Injecting Secrets in GKE with Secret Manager

Alessio Trivisonno
5 min readMay 5, 2021

Applications need to read secret values to connect for example to a database, or to call an API. Provisioning these secrets in Kubernetes is one of the hottest topic that I had to measure myself with when building a pipeline for Continuous Delivery.

More in detail I was searching for answers to these questions:

  • Where do I store safely the secrets ?
  • How do I get the secret from the secret store to the application ?
  • How to keep track of changes in the secret ?
  • Can I rollback a secret ?

I was using Helm to template kubernetes manifests and I wanted to store them on GCS before applying them with Spinnaker. This is very useful as well for audit and troubleshooting but it gave me a bit of headache because the baked manifests contained the secrets. How I could avoid that all the credentials end up in a poorly protected GCS bucket? I had to find a way to pass the secrets to my app so that they didn’t leave any trace in the baked manifests.

Looking around I saw that a common approach is to deploy the secret separately from the application ( maybe manually with a simple kubectl apply -f secret.yaml ) but this approach diverges from the automation principles of CD and doesn’t offer you the possibility to track any changes to the secret, let alone rollback.

Looking more deeply I found these three approaches that could somehow suit my needs:

  • Encrypt secrets on the Git repo and decrypt it at runtime/deploy time
  • Use Hashicorp Vault
  • Use GCP Secret Manager (or equivalent) to provision secrets

But which one is the most secure? Or which one is the easiest to use? And what are the pros and cons of each approach?

Decrypting secrets from Git, this is pretty easy to do, but if you think about it, I would just move the problem -> How do I provision the decryption key? And more importantly where do I store the decryption key in a way that allows me to have automated deployments? 🙄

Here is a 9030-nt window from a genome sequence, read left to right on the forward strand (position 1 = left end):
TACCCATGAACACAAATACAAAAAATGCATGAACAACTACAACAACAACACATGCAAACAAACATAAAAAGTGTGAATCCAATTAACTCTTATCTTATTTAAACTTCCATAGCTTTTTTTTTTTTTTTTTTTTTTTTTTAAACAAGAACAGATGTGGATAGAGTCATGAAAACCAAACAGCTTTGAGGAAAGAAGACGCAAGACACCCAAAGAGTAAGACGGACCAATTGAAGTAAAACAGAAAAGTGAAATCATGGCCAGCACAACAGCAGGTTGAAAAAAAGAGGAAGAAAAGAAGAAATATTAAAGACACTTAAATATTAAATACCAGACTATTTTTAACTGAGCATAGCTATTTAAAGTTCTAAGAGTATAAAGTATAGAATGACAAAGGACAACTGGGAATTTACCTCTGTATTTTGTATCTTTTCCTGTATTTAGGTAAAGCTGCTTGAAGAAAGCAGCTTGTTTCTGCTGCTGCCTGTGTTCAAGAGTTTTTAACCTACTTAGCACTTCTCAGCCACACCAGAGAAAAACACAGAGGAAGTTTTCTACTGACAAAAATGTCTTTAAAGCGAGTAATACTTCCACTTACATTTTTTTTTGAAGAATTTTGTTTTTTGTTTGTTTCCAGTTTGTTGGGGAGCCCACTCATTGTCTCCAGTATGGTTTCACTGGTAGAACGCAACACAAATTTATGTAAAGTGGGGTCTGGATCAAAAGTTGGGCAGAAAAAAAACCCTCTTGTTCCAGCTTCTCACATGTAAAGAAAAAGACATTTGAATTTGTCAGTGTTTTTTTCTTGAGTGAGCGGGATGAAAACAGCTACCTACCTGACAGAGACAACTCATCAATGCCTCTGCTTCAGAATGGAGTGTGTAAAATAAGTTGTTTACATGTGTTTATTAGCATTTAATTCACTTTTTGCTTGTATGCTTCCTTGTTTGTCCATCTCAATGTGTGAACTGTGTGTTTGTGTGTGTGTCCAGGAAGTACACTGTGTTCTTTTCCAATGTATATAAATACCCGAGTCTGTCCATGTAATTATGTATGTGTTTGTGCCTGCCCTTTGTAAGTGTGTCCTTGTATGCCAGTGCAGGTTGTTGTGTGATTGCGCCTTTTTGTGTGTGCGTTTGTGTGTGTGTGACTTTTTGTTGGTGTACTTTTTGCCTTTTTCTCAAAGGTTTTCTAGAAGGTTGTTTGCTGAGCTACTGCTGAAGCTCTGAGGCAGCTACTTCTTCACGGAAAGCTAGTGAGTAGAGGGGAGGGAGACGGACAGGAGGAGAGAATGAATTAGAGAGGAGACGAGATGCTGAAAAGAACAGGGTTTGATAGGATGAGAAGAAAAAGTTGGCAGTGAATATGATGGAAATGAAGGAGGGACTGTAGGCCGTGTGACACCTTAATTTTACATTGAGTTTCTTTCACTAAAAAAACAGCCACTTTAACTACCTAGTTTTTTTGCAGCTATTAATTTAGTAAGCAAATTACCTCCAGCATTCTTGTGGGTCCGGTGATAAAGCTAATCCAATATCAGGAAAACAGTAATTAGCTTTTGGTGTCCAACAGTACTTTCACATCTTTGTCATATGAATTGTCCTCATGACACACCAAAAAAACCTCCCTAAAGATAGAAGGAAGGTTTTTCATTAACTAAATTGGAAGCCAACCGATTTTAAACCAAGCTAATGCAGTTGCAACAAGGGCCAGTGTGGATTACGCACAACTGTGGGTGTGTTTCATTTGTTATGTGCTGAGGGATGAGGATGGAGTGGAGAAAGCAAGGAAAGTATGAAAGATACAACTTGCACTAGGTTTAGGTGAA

Hashicorp Vault: This is is pretty appealing and surely the most secure way to deploy secrets in Kubernetes. But I needed something more simple to manage and more cost effective 🤕.

Well if you find your self in a similar situation , I would suggest you to have a look at GCP Secret Manager.

What is GCP Secret Manager?

GCP Secret Manager is a storage system for credentials or sensitive data in general. It is very convenient ( $0.06 per version per location ) and fulfills most of our requirements:

👍 Access Control with IAM

👍 Versioning of secrets

👍 Audit Logs

👍 Encrypted AES-256-bit

👍 API support

You can create a secret very easily from the Console or from the CLI interface

And access it, from the CLI in this way :

gcloud secrets versions access latest --secret=my-super-super-secret-test

Secret Provisioning for Kubernetes

So now that we have seen how you can create and retrieve secrets from GCP Secret Manager we have two methods of using it in Kubernetes, depending on your needs:

  • Use an environment variable approach, like withkube-secrets-init ( see here ): a Kubernetes mutating admission webhook, that mutates any K8s Pod that is using specially prefixed environment variables
  • Provision your secrets with a custom script

Which one you decide to choose is up to you and your application needs. The first approach seems to be more automatic and easy to use, but, in my opinion, I would prefer going for the second one because I saw that environment variables are more easily leaked (think about an badly protected php_info page 😱 ) .